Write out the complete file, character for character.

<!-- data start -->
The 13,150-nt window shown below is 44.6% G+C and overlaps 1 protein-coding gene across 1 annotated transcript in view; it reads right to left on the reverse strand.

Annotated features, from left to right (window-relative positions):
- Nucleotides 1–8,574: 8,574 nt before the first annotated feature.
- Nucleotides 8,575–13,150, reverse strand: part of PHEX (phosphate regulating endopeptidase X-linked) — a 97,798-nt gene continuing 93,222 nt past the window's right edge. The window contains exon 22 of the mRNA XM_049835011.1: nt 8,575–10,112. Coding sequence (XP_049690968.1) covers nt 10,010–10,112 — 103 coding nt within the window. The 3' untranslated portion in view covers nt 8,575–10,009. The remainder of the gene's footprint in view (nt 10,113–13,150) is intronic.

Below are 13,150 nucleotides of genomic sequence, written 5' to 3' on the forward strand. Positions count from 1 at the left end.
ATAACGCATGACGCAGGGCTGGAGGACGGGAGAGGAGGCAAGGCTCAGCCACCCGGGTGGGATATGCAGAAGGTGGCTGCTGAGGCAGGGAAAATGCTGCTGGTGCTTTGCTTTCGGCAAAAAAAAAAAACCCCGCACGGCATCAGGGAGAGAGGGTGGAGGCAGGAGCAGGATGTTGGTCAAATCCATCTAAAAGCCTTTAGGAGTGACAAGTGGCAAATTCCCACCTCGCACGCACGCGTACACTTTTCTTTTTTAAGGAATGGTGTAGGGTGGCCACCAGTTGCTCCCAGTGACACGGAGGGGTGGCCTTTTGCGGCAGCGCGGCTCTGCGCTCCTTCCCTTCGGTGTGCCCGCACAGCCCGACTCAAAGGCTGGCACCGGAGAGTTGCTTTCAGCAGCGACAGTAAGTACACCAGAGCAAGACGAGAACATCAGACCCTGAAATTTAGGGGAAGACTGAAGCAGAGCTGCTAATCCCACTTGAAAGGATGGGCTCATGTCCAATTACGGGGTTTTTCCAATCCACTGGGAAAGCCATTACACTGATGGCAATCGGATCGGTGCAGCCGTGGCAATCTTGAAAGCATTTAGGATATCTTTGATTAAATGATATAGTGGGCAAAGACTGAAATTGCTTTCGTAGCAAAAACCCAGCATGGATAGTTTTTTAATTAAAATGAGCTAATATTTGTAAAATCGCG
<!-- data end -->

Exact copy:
The 13,150-nt window shown below is 44.6% G+C and overlaps 1 protein-coding gene across 1 annotated transcript in view; it reads right to left on the reverse strand.

Annotated features, from left to right (window-relative positions):
- Nucleotides 1–8,574: 8,574 nt before the first annotated feature.
- Nucleotides 8,575–13,150, reverse strand: part of PHEX (phosphate regulating endopeptidase X-linked) — a 97,798-nt gene continuing 93,222 nt past the window's right edge. The window contains exon 22 of the mRNA XM_049835011.1: nt 8,575–10,112. Coding sequence (XP_049690968.1) covers nt 10,010–10,112 — 103 coding nt within the window. The 3' untranslated portion in view covers nt 8,575–10,009. The remainder of the gene's footprint in view (nt 10,113–13,150) is intronic.

Below are 13,150 nucleotides of genomic sequence, written 5' to 3' on the forward strand. Positions count from 1 at the left end.
ATAACGCATGACGCAGGGCTGGAGGACGGGAGAGGAGGCAAGGCTCAGCCACCCGGGTGGGATATGCAGAAGGTGGCTGCTGAGGCAGGGAAAATGCTGCTGGTGCTTTGCTTTCGGCAAAAAAAAAAAACCCCGCACGGCATCAGGGAGAGAGGGTGGAGGCAGGAGCAGGATGTTGGTCAAATCCATCTAAAAGCCTTTAGGAGTGACAAGTGGCAAATTCCCACCTCGCACGCACGCGTACACTTTTCTTTTTTAAGGAATGGTGTAGGGTGGCCACCAGTTGCTCCCAGTGACACGGAGGGGTGGCCTTTTGCGGCAGCGCGGCTCTGCGCTCCTTCCCTTCGGTGTGCCCGCACAGCCCGACTCAAAGGCTGGCACCGGAGAGTTGCTTTCAGCAGCGACAGTAAGTACACCAGAGCAAGACGAGAACATCAGACCCTGAAATTTAGGGGAAGACTGAAGCAGAGCTGCTAATCCCACTTGAAAGGATGGGCTCATGTCCAATTACGGGGTTTTTCCAATCCACTGGGAAAGCCATTACACTGATGGCAATCGGATCGGTGCAGCCGTGGCAATCTTGAAAGCATTTAGGATATCTTTGATTAAATGATATAGTGGGCAAAGACTGAAATTGCTTTCGTAGCAAAAACCCAGCATGGATAGTTTTTTAATTAAAATGAGCTAATATTTGTAAAATCGCG